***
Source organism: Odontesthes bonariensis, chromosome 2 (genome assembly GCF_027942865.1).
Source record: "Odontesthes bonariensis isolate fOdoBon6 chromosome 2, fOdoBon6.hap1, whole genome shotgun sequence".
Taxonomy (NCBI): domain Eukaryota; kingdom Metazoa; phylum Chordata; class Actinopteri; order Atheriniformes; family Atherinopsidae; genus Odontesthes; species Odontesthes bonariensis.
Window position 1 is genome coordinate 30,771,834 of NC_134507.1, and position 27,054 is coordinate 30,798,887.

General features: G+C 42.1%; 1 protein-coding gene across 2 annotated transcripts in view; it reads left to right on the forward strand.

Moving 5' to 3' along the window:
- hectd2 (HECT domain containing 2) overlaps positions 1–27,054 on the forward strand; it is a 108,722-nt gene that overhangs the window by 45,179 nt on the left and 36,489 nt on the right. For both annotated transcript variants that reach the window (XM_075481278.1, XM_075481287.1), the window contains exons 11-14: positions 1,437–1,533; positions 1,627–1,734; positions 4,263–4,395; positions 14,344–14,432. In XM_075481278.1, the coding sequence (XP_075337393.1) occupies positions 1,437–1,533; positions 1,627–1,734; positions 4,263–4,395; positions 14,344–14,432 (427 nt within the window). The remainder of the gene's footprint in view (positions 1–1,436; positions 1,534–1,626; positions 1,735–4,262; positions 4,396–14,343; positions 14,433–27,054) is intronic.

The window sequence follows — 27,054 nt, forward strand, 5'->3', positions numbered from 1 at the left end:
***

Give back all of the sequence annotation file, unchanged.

Source organism: Odontesthes bonariensis, chromosome 2 (genome assembly GCF_027942865.1).
Source record: "Odontesthes bonariensis isolate fOdoBon6 chromosome 2, fOdoBon6.hap1, whole genome shotgun sequence".
Taxonomy (NCBI): domain Eukaryota; kingdom Metazoa; phylum Chordata; class Actinopteri; order Atheriniformes; family Atherinopsidae; genus Odontesthes; species Odontesthes bonariensis.
Window position 1 is genome coordinate 30,771,834 of NC_134507.1, and position 27,054 is coordinate 30,798,887.

General features: G+C 42.1%; 1 protein-coding gene across 2 annotated transcripts in view; it reads left to right on the forward strand.

Moving 5' to 3' along the window:
- hectd2 (HECT domain containing 2) overlaps positions 1–27,054 on the forward strand; it is a 108,722-nt gene that overhangs the window by 45,179 nt on the left and 36,489 nt on the right. For both annotated transcript variants that reach the window (XM_075481278.1, XM_075481287.1), the window contains exons 11-14: positions 1,437–1,533; positions 1,627–1,734; positions 4,263–4,395; positions 14,344–14,432. In XM_075481278.1, the coding sequence (XP_075337393.1) occupies positions 1,437–1,533; positions 1,627–1,734; positions 4,263–4,395; positions 14,344–14,432 (427 nt within the window). The remainder of the gene's footprint in view (positions 1–1,436; positions 1,534–1,626; positions 1,735–4,262; positions 4,396–14,343; positions 14,433–27,054) is intronic.

The window sequence follows — 27,054 nt, forward strand, 5'->3', positions numbered from 1 at the left end: